The holidays were lovely as always. Hope survived a nasty one-two punch of seasonal maladies shortly before Christmas. First, she caught a virulent stomach flu that made the rounds of Mo's family faster than the Japanese Bullet Train pulling into Osaka. This holiday will be remembered in the family annals as "Oh Yeah, That Time Everyone Was Barfing."
We feared Hope would have to spend Christmas in the hospital. She lost nearly 2 pounds through dehydration, which is the equivalent of about 20 pounds for a 15-pounder, and generally had the temperament of a damp dish towel. She did spend about three hours in the ER on Christmas Eve Eve, but perked up with the nourishing drops of IV fluid and we were discharged.
But her bout with the Ralph Macchios was only half the problem.
The clues, as they are wont to do, emerged gradually. No. 1: Hope screamed for four hours straight two nights in a row. No. 2: She would only sleep in the darkest, coldest part of the house. No. 3: She liked standing in front of the freezer. No. 4: Her eye began to cake.
Naturally, I read the signs, used my advanced powers of deduction and solved the caper: I think she's hungry. Her wails are those of a famished child confronted with a cruel paradox: She wants to eat, but cannot, because she has the John O'Hurleys.
Fortunately, I'm married to someone who may have married a lummox, but isn't one herself. Mo took Hope to the eye doctor. She had a corneal ulcer. Those are bad. They are formed when an abrasion to the cornea becomes infected. Somehow, Hope must've scratched her eye. Untreated, they can cause permanent loss of sight. If nothing else, we feared Hope might have to take a cue from Jack Sparrow and wear an eyepatch for Christmas.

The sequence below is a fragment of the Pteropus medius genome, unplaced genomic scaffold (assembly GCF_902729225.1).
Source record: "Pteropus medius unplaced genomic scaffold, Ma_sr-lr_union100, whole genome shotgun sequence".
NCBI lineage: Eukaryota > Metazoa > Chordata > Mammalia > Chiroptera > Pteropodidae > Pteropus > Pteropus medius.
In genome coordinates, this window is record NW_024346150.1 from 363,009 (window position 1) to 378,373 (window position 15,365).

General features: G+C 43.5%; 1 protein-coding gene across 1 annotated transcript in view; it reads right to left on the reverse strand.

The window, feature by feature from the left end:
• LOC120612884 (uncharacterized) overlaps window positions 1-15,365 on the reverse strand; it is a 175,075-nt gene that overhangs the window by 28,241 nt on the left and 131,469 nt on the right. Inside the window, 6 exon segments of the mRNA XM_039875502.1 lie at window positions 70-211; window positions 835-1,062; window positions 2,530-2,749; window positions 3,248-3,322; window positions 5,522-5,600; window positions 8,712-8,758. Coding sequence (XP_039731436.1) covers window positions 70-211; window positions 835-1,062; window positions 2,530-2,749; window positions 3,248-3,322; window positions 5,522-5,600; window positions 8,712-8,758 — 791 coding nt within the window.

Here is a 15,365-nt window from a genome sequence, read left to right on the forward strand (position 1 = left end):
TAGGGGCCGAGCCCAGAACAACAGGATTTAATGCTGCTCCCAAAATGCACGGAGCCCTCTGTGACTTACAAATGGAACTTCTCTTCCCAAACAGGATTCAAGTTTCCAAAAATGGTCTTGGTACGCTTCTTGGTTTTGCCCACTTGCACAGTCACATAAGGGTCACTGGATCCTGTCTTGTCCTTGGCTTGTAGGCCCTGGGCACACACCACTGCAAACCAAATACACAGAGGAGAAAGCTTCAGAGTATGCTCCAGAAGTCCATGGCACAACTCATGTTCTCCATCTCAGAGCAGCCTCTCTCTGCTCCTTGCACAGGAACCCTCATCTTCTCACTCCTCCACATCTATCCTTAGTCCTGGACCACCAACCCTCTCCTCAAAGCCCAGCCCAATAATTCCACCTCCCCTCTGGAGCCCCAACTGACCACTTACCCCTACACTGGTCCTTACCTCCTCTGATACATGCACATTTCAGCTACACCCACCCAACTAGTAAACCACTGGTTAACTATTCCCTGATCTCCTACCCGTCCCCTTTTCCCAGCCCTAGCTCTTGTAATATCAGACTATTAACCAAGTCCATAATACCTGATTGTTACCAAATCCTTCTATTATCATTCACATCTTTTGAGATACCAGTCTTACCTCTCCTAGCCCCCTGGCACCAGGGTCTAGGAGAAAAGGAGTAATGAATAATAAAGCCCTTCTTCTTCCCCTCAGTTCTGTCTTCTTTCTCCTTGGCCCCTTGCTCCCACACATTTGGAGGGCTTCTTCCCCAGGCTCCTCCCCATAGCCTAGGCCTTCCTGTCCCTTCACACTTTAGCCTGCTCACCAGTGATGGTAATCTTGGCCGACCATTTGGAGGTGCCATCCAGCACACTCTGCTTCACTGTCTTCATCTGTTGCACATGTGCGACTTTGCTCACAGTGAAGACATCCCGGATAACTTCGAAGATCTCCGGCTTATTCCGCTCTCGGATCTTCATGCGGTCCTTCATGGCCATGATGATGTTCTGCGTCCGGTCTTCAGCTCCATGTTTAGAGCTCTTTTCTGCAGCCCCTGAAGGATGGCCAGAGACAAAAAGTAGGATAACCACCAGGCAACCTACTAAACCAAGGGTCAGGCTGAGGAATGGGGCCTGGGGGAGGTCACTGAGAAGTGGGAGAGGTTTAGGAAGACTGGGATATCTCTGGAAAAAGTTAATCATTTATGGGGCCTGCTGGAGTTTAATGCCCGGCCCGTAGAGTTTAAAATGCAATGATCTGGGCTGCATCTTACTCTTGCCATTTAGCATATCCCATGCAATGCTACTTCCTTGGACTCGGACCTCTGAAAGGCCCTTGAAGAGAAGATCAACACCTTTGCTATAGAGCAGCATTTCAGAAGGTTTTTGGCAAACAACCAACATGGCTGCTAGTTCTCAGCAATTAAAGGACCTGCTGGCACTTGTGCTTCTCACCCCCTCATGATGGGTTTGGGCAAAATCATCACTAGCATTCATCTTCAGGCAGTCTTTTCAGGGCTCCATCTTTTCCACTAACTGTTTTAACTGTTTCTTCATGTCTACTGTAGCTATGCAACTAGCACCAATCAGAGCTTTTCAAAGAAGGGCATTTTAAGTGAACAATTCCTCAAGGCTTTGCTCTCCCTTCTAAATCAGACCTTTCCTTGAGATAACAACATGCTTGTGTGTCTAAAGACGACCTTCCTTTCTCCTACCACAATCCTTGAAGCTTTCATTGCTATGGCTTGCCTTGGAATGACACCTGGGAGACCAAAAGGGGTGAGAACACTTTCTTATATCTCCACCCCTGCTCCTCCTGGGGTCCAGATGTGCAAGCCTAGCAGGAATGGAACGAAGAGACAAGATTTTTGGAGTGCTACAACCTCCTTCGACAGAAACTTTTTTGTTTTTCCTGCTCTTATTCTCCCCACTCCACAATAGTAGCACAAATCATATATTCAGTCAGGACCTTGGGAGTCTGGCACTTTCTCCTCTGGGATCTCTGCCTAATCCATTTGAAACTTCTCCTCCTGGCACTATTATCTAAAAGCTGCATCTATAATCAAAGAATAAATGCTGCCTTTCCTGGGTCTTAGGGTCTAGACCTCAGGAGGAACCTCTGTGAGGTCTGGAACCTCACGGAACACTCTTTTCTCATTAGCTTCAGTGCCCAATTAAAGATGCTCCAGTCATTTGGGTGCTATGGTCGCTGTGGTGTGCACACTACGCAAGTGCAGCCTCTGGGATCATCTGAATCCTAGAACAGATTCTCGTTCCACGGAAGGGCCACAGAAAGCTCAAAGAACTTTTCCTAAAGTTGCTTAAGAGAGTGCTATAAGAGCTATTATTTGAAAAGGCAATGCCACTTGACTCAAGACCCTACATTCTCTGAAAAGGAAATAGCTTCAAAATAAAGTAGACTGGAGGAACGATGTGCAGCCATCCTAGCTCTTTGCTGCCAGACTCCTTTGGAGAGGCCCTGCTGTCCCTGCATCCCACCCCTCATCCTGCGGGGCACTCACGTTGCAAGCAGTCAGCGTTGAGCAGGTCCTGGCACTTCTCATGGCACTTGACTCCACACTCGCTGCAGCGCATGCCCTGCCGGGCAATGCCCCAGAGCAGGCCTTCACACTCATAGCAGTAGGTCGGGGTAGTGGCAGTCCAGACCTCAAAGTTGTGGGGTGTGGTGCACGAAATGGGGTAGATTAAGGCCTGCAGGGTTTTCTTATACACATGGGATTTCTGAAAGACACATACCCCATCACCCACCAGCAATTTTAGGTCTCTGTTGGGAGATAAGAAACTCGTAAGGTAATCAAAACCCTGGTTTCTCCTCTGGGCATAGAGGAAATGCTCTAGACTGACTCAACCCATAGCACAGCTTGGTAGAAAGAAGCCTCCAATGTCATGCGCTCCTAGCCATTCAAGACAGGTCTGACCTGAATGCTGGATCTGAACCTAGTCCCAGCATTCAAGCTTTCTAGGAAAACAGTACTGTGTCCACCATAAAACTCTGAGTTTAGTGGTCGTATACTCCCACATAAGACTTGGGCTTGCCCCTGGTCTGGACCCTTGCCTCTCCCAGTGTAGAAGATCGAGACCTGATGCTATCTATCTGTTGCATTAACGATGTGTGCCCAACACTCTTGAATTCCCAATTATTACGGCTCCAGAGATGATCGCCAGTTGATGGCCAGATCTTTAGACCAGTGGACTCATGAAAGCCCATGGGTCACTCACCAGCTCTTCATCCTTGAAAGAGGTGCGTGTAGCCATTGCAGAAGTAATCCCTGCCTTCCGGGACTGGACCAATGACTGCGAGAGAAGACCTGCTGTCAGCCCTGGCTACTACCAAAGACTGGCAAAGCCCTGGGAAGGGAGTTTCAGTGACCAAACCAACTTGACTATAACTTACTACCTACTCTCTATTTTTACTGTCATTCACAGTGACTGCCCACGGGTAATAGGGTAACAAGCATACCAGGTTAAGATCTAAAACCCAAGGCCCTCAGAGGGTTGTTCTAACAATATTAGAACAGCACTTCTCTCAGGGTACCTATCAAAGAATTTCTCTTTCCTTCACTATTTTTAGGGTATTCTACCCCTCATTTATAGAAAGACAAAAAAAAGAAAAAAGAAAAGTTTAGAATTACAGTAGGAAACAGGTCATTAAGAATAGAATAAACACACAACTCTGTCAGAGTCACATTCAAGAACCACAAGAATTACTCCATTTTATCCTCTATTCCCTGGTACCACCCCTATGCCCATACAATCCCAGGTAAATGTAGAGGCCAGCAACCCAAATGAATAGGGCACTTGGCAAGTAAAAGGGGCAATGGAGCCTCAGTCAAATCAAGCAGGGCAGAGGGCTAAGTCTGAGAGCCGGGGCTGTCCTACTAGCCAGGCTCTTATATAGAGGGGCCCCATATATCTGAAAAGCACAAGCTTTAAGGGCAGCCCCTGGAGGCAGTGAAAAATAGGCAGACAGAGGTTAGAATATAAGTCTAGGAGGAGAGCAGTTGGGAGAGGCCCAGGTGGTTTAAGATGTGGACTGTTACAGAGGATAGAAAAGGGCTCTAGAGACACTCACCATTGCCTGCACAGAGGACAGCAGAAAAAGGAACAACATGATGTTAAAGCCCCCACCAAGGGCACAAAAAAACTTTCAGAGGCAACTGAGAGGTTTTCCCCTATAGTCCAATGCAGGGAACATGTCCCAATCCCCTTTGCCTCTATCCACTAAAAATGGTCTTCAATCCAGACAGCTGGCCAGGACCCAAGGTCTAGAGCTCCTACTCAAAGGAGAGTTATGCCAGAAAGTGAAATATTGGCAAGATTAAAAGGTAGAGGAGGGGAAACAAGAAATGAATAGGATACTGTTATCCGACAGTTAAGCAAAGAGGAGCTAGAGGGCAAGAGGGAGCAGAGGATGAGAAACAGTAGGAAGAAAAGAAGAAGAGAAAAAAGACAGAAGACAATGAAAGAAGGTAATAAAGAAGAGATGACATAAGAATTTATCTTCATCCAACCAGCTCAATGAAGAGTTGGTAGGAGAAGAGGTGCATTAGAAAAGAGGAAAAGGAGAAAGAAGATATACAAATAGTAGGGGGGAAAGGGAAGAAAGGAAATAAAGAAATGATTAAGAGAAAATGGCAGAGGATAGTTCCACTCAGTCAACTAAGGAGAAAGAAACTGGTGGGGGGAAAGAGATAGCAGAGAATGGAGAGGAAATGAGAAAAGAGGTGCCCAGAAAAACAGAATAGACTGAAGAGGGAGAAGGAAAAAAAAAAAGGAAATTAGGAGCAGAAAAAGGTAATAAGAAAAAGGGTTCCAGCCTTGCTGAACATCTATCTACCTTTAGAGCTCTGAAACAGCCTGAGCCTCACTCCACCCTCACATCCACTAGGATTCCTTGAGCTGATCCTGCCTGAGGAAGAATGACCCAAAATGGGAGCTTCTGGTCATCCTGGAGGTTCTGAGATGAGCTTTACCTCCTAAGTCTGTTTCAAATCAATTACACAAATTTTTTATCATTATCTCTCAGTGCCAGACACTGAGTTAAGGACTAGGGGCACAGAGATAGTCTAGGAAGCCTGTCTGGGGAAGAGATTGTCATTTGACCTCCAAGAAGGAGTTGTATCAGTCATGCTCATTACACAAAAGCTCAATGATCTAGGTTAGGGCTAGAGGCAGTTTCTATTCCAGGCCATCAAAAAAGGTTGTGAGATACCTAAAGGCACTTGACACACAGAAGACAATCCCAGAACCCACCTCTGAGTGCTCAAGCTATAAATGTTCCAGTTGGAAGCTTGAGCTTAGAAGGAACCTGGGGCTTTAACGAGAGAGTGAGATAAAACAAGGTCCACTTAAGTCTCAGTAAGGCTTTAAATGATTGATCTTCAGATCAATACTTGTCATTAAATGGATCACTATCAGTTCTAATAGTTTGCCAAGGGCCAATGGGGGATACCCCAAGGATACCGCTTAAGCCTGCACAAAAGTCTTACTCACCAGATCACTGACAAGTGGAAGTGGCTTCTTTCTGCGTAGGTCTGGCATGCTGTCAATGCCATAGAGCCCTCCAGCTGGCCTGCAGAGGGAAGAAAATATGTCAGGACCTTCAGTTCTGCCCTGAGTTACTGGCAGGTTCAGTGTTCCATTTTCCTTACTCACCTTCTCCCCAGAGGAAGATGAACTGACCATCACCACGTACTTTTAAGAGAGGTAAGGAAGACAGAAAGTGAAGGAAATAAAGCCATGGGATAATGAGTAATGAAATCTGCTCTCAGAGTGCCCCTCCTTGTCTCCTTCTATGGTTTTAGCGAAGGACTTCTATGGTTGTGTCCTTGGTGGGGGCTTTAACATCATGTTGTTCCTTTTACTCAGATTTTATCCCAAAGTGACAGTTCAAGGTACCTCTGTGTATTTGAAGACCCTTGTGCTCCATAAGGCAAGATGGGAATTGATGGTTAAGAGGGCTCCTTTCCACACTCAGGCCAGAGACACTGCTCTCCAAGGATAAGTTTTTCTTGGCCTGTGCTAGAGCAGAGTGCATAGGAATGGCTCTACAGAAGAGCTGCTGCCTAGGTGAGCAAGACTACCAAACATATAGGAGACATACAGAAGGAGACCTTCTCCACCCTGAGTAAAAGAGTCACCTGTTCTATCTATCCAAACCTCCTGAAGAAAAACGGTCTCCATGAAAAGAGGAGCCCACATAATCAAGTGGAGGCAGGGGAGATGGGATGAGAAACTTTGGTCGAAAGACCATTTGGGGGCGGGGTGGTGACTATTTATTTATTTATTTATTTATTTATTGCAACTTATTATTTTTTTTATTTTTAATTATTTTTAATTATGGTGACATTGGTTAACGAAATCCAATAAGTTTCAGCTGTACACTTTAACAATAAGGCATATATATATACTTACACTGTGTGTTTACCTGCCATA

But doubly fortunate, we caught it in time and, after about a week, the nasty milky spot in her iris has disappeared.
We missed most of the local festivities, quarantining Hope, but she rebounded in time to fly with us to Connecticut for Round Two of the Yuletide Hootenanny: Seven days with my family. Hope regained her weight and her spirits. We ate. We played
too many not nearly enough games of Monopoly. We hit all sorts of touristy, geeky yet thoroughly entertaining historical sites in Hartford (who knew?) and generally had a merry, merry time.
Too merry to document, in fact, but not too merry to steal a video from my dear ol' Mom documenting Hope's continued efforts to walk. She's still got a ways to go, but she finds it all tremendously entertaining. And so do we.